I’m hoping he just needed a good night’s sleep in his own bed (couch, as the case may be.)

The nurse said he’d had a lot of Tylenol with codeine over the past few days and that will make a person groggy.

I don’t know.

It’s hard to see your parent so fragile, as I’m sure everyone knows. Once upon a time, my dad was larger than life in my eyes.

I hate watching him fade and yet…I know how lucky I am to still have him here, pushing my boundaries, irritating me. He’s so hard to define and that’s okay too. He’s human, flawed, just like everyone else.

I’m trying to move forward with the attitude that every single moment I have with him his precious rather than watching the clock when he stops by at 9:15 and being annoyed by it.

Then I remind myself that I’m human too and VERY flawed.

Together, we’ll figure it all out.

Friday, February 21, 2020

Flooded

Hey, remember back when I didn’t post for weeks at a time?

Yeah, I didn’t have much to say or, rather, I was saying stuff but not posting it. And one day of not posting would stretch into a week and suddenly, I’d feel paralyzed by my lack of posting and blah blah blah.

I’d wonder if I should acknowledge my lack of posting or if I should just jump right back in there with posts, pretending I never paused in my posts.

What to do? What to do?

This last time, I just sat down at the computer, opened my email and started scheduling posts using things I’d written over the past few weeks.

Since you’re here reading, you can see that I didn’t bother to say anything about the pause in posts. I just jumped right in and it felt good.

It still feels good. Even if no one reads here much anymore, I still want to write.

I want to bitch about being tired, record my angst about cancer coming back, talk about how amazing (and sometimes, amazingly frustrating) my kids are.

Even if no one cares but me, I’m putting it out there, polluting cyber space, if you will.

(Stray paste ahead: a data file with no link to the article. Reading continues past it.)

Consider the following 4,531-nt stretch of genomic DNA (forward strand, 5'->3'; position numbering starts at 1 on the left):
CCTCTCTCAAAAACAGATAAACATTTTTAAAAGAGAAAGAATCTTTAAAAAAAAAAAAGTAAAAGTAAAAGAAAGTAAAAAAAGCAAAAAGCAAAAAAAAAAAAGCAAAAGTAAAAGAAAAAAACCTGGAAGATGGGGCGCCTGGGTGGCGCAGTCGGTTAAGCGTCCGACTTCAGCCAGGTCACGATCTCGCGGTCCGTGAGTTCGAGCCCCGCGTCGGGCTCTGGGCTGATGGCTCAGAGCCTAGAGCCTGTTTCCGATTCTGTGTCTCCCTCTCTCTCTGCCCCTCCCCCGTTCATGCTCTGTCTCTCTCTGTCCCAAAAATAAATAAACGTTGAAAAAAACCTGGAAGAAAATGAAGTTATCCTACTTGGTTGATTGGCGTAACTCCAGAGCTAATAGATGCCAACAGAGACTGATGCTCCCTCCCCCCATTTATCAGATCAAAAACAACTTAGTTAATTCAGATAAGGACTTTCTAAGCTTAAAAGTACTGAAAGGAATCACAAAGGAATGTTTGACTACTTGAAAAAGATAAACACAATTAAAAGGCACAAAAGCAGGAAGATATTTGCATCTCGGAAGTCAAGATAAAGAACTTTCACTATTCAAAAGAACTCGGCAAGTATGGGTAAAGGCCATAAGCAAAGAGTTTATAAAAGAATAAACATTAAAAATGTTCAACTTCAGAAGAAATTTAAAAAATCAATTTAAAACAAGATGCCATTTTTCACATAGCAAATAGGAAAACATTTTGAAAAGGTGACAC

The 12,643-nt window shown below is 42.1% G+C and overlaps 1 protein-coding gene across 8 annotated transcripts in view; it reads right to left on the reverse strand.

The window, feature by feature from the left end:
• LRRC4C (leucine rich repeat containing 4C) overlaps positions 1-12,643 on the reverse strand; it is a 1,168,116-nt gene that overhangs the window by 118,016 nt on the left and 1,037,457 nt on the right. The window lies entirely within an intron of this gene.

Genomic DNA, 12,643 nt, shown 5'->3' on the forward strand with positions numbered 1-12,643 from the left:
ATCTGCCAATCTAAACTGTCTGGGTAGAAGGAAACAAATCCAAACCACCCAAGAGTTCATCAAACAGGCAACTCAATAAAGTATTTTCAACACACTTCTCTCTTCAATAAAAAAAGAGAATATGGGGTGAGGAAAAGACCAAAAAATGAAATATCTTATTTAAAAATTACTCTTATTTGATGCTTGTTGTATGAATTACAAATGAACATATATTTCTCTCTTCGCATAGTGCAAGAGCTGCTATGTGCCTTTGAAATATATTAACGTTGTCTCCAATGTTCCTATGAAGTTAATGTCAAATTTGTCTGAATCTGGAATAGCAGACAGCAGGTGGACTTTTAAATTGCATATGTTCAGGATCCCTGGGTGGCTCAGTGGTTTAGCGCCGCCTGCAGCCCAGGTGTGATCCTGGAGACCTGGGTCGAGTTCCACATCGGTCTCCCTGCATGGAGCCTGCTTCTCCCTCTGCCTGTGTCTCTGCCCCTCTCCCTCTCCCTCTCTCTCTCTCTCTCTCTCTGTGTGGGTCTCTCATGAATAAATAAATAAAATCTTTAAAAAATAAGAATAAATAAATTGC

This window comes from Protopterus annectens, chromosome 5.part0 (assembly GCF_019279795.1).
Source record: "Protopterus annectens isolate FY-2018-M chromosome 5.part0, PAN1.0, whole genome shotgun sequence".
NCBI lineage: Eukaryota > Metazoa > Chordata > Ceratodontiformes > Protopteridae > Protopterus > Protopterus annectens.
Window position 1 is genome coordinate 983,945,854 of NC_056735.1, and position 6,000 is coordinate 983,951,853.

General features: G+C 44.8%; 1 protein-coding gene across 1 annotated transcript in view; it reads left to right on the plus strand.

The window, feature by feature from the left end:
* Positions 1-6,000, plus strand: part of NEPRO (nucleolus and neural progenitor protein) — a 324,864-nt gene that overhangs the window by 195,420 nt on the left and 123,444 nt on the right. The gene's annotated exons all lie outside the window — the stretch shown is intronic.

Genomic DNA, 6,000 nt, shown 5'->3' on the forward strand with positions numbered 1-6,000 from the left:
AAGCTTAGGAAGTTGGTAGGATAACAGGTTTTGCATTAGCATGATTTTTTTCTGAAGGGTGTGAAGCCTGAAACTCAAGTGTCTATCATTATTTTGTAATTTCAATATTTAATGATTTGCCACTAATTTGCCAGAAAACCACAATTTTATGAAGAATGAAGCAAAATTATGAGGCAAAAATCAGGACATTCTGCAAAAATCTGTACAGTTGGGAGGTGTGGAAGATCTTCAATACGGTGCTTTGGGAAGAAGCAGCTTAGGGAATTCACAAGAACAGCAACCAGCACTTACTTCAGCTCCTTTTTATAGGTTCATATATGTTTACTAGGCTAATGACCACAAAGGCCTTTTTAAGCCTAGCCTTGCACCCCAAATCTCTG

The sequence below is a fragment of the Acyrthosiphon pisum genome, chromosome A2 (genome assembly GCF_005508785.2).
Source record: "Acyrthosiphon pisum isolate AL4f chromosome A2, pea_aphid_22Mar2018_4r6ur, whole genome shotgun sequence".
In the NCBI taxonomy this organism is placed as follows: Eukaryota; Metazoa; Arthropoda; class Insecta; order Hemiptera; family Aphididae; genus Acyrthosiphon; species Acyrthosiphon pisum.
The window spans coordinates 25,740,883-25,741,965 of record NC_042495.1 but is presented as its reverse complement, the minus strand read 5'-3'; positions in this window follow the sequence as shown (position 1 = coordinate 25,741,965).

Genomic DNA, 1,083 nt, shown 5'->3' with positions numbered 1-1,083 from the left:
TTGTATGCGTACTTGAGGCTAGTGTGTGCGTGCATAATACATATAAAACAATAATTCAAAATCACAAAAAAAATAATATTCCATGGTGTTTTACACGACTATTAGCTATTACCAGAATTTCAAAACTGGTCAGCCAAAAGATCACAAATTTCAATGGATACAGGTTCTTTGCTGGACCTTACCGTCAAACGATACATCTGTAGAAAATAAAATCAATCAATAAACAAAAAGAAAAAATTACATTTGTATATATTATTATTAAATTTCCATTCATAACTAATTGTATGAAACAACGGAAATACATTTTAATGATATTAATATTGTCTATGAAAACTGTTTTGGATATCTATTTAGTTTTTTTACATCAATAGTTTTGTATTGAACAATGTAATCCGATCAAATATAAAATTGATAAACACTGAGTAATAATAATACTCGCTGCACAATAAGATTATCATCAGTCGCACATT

Thursday, February 20, 2020

Support


There’s something about talking to a fellow ‘survivor.’

Wait, let me back up.

I got a card in the mail a couple of weeks ago reminding me that my annual physical with my gynecologist is due.

I called the office to schedule the appointment.

The person who answered was a woman I’d met two years previously when I was going in for an appointment. Her hair was so cute, super short and curly. I was bald.

I complimented her hair that day and she said that it was post-chemo growth.

I was impressed with how adorable it was and shared that I hoped mine looked that good when it grew back it. *Spoiler* It never looked that cute.

She shared some of her story that day and I think I cried a little because she was so kind of me and she’d been through so much more than I had. She had a double mastectomy, 49 lymph nodes removed, stage 3 cancer…all that. I had it so much easier and yet there she was, comforting me. I felt like such an ingrate even though I knew she wouldn’t want that.

Anyway!

When I called for my appointment, this woman answered. And, because she’s awesome, she asked me how I was doing. I told her that according to my mammogram back in November, I’m doing well.

We talked for several minutes. She shared that her lymphedema is pretty bad, considering how many nodes she had removed.